Millions of Americans may refuse to take a Covid-19 vaccine, motivated by posts from anti-vaxxer groups on Facebook. The CEO for the Center for Countering Digital Hate, Imran Ahemed tells Yahoo! Finance what Facebook needs to do to stop the flow of misinformation.
ADAM SHAPIRO: So much is being driven by this hope that Pfizer, Moderna, and all the different vaccines are going to be the key to unlocking global growth, but there's another issue with vaccines, and it's the anti-vaxxer movement. Facebook recently decided to block one of the largest anti-vaxxer sites on its platform. I want to talk more about this and the implications with Imran Ahmed. He is CEO of the Center for Countering Digital Hate. He's joining us from Washington, DC.
Imran, it's hard to believe that, in an age where science or, up until recently, science was respected, that just being able to say I don't believe it is enough. And then you can go on a platform like Facebook, and I don't believe it becomes bigger. And then people stop getting measles vaccines for instance.
IMRAN AHMED: Well, thanks, Adam. You're right. It's extraordinary that, for 200 years, vaccines have been recognized as one of the safest, most effective, most consequential inventions in human history. They've saved countless lives from disease, from disability, from death.
And, yet, now, thanks to social media, we have seen a proliferation of propaganda that says that, vaccines, there's something wrong with them or that the disease itself is not so dangerous or that you can't trust the authorities that we have come to trust over years because they've worked in our interests. And really this is a question of three industries. One is, of course, the health care industry. The second is the small, but very, very dedicated, anti-vaccine industry. The third is social media, which really has profited from both sides.
SEANA SMITH: I think the question now, though, is Facebook has taken this stance. They've put this policy forward, this policy change I think a lot of people would say is long overdue. But, of course, the question now is, can it be enforced? And what is the best way to enforce it now, going forward?
IMRAN AHMED: Well, the easiest thing they could do is have a look at the reports produced by organizations like my own, the Center for Countering Digital Hate, which produced a report, "The Anti-Vaxx Industry," just a few months ago that went through who were the key players. Who are the worst offenders breaching the terms of service of the platforms themselves to spread misinformation, outright lies about vaccines, about COVID, and about authorities that we need to trust? And they could take those people's privileged platforms away from them.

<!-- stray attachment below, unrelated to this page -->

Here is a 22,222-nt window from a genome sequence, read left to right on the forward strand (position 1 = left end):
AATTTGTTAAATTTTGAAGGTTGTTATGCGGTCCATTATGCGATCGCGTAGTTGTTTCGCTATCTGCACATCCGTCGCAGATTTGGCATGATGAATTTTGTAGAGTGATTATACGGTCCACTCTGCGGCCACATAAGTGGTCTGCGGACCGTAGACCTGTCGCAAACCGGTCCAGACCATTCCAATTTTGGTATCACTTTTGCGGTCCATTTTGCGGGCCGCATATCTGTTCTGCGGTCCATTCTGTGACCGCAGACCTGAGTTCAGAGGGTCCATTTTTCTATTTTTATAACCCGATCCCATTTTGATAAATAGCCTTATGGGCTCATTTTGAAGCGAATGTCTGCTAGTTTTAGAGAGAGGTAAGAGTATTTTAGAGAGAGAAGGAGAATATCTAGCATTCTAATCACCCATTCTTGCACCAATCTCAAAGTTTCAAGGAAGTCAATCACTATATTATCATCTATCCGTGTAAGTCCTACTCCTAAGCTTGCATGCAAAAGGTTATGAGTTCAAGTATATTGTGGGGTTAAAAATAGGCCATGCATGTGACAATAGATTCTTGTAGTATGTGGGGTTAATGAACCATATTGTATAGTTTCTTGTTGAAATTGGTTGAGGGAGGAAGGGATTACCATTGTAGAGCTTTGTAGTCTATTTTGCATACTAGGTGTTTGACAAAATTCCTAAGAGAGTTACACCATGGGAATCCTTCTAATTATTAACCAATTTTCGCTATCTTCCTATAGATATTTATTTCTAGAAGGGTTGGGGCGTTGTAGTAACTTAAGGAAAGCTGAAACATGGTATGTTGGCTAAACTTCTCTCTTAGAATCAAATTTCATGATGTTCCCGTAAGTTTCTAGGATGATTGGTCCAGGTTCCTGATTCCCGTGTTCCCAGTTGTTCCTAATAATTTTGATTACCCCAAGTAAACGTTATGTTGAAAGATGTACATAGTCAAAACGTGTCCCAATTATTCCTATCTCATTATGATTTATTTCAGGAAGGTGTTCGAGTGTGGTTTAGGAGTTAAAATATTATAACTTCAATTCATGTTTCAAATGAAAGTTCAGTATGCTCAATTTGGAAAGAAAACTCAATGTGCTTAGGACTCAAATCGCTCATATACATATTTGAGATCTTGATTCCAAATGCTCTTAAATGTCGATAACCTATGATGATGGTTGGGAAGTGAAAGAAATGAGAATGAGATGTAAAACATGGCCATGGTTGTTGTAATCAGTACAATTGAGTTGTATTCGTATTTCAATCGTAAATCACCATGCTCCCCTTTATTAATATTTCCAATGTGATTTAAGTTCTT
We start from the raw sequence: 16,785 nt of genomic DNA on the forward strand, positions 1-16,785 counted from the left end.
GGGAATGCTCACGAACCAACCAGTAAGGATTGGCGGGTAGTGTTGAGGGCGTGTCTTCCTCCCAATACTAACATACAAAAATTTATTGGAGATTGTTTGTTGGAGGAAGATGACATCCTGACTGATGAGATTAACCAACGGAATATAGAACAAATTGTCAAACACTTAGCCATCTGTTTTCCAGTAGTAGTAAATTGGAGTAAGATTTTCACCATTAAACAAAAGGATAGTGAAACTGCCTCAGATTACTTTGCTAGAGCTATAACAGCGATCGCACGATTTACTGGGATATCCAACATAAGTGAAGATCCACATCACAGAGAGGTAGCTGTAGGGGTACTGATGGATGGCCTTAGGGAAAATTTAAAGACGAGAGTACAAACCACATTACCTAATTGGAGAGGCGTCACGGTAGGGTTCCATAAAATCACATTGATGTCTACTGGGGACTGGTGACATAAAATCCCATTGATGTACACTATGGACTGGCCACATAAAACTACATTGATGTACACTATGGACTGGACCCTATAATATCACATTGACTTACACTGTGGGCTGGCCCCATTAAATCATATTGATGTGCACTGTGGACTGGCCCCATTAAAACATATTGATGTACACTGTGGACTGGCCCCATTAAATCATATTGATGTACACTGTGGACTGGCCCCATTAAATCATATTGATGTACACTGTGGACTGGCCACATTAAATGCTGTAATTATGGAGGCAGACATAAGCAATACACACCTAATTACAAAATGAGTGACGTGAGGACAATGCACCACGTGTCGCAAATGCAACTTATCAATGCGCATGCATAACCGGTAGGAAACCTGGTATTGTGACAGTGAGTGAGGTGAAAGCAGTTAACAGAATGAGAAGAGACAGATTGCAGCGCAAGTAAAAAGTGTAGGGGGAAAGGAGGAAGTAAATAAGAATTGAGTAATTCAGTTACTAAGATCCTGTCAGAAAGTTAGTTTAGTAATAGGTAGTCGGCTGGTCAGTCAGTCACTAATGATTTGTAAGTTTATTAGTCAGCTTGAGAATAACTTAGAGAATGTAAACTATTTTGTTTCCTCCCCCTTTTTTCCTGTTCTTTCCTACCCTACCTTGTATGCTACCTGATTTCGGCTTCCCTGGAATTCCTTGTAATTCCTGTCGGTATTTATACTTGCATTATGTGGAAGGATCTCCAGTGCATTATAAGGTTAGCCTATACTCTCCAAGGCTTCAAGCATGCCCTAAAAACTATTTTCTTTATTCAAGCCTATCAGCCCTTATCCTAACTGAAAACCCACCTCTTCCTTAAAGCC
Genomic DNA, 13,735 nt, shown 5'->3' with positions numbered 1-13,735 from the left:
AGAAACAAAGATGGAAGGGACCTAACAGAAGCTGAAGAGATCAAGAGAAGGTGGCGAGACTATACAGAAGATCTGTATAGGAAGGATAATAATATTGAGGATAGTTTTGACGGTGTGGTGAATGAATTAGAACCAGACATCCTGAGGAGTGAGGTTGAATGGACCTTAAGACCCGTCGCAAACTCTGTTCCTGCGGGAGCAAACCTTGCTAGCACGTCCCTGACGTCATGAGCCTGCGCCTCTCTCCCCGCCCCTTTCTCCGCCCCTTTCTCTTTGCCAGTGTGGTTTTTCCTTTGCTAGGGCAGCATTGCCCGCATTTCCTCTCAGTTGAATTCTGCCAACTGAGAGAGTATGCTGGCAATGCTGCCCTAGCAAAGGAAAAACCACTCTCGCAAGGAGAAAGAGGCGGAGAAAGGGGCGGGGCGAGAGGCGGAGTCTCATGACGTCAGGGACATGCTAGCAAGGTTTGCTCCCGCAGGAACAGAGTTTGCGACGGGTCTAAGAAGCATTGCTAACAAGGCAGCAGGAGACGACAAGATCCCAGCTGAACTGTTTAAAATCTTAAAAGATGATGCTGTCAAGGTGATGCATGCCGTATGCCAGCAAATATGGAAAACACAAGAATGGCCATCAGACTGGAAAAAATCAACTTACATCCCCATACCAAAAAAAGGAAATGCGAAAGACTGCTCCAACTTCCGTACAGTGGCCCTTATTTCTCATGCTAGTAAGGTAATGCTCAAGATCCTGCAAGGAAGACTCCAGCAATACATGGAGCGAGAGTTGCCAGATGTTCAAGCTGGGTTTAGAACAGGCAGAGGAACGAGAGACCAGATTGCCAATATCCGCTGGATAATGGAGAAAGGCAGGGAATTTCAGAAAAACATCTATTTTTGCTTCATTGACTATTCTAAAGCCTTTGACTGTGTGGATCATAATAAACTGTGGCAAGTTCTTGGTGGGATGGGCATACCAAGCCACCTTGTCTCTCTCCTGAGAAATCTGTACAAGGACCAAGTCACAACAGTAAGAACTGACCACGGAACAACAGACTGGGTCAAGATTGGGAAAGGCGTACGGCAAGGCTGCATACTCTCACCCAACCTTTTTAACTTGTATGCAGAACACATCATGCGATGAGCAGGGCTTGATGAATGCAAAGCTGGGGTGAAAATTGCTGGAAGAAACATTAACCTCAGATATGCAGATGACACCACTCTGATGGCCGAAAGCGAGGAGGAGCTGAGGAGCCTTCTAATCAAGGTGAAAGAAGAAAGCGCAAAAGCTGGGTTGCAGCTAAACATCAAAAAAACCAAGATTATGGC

Now there's a big question there about freedom of speech, but, actually, this is about the terms of service that we all accept when we join a site. I mean, we've all seen those enormous, long lists of legal mumbo jumbo that we have to sign. Well, all of us agree to that.
That's not just what we have to do as users. It's also the rights that we expect when we're on that platform. We have the right to not face hate. And we have the right to have an information flow that isn't being sullied deliberately, but we have the right to drink from clean information waters that haven't been polluted by known polluters.
ADAM SHAPIRO: How do you-- if you live in a society that believes in the marketplace of ideas, that truth will win out, how do you go forward with a Facebook platform when I think, by your numbers, 58 million people were following that anti-vaxxer site?
IMRAN AHMED: Well, Facebook is a private platform, and it has the right to say that it-- that they will host certain types of information, and it will not publish other types of information. And it already does so, for example, with Holocaust denial, which it has recently said that it will no longer tolerate. It does so with extremist hate. It rightly takes down terrorist material, which proselytizes misinformation and hate that leads to real violence.
Anti-vaccine misinformation, let's be dead clear about it. It will lead to people dying, taking risks that put themselves, their loved ones, and all of society at risk. And I think COVID has really, really brought that, crystallized that for a lot of people, that misinformation has become a critical problem that poses a threat to life.
And we all remember-- I mean, I've read John Locke when I was at university many, many years ago. And freedom of speech comes with the harm principle that there is this vitiating factor. We have to consider does the speech that someone is spouting actually lead to direct harm. With anti-vaxx, it is absolutely clear, especially under COVID, that that is true.
ADAM SHAPIRO: Very good to hear you today. I don't think anyone has ever mentioned John Locke in any of the programs I've had the privilege of being part at Yahoo Finance, but I'm thrilled that you did. Imran Ahmed, CEO of the Center for Countering Digital Hate, thank you so much for joining us. Perhaps, one day, we can talk about Lockean or Rousseauian and who's going to win this fight.